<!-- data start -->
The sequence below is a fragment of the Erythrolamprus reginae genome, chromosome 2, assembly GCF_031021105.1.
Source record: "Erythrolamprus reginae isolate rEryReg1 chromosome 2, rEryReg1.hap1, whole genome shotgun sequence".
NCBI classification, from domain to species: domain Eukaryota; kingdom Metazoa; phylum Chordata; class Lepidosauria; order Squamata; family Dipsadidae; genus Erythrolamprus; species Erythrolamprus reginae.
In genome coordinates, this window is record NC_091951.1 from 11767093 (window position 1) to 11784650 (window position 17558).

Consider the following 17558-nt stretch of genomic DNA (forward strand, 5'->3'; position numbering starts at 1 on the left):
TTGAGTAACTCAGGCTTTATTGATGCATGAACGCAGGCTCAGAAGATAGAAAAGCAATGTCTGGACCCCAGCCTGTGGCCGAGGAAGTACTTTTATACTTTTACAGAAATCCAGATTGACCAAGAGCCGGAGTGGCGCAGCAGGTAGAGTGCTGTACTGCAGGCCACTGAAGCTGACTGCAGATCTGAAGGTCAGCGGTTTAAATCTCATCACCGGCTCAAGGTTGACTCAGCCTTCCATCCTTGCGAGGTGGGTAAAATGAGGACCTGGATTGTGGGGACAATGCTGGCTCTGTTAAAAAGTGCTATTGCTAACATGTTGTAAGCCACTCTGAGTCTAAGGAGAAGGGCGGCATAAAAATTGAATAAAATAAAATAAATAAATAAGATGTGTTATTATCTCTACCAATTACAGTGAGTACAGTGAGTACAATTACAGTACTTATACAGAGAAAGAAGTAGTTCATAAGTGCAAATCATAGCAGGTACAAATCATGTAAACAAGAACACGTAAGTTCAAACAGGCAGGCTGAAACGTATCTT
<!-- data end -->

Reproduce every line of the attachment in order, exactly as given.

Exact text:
The sequence below is a fragment of the Erythrolamprus reginae genome, chromosome 2, assembly GCF_031021105.1.
Source record: "Erythrolamprus reginae isolate rEryReg1 chromosome 2, rEryReg1.hap1, whole genome shotgun sequence".
NCBI classification, from domain to species: domain Eukaryota; kingdom Metazoa; phylum Chordata; class Lepidosauria; order Squamata; family Dipsadidae; genus Erythrolamprus; species Erythrolamprus reginae.
In genome coordinates, this window is record NC_091951.1 from 11767093 (window position 1) to 11784650 (window position 17558).

Consider the following 17558-nt stretch of genomic DNA (forward strand, 5'->3'; position numbering starts at 1 on the left):
TTGAGTAACTCAGGCTTTATTGATGCATGAACGCAGGCTCAGAAGATAGAAAAGCAATGTCTGGACCCCAGCCTGTGGCCGAGGAAGTACTTTTATACTTTTACAGAAATCCAGATTGACCAAGAGCCGGAGTGGCGCAGCAGGTAGAGTGCTGTACTGCAGGCCACTGAAGCTGACTGCAGATCTGAAGGTCAGCGGTTTAAATCTCATCACCGGCTCAAGGTTGACTCAGCCTTCCATCCTTGCGAGGTGGGTAAAATGAGGACCTGGATTGTGGGGACAATGCTGGCTCTGTTAAAAAGTGCTATTGCTAACATGTTGTAAGCCACTCTGAGTCTAAGGAGAAGGGCGGCATAAAAATTGAATAAAATAAAATAAATAAATAAGATGTGTTATTATCTCTACCAATTACAGTGAGTACAGTGAGTACAATTACAGTACTTATACAGAGAAAGAAGTAGTTCATAAGTGCAAATCATAGCAGGTACAAATCATGTAAACAAGAACACGTAAGTTCAAACAGGCAGGCTGAAACGTATCTT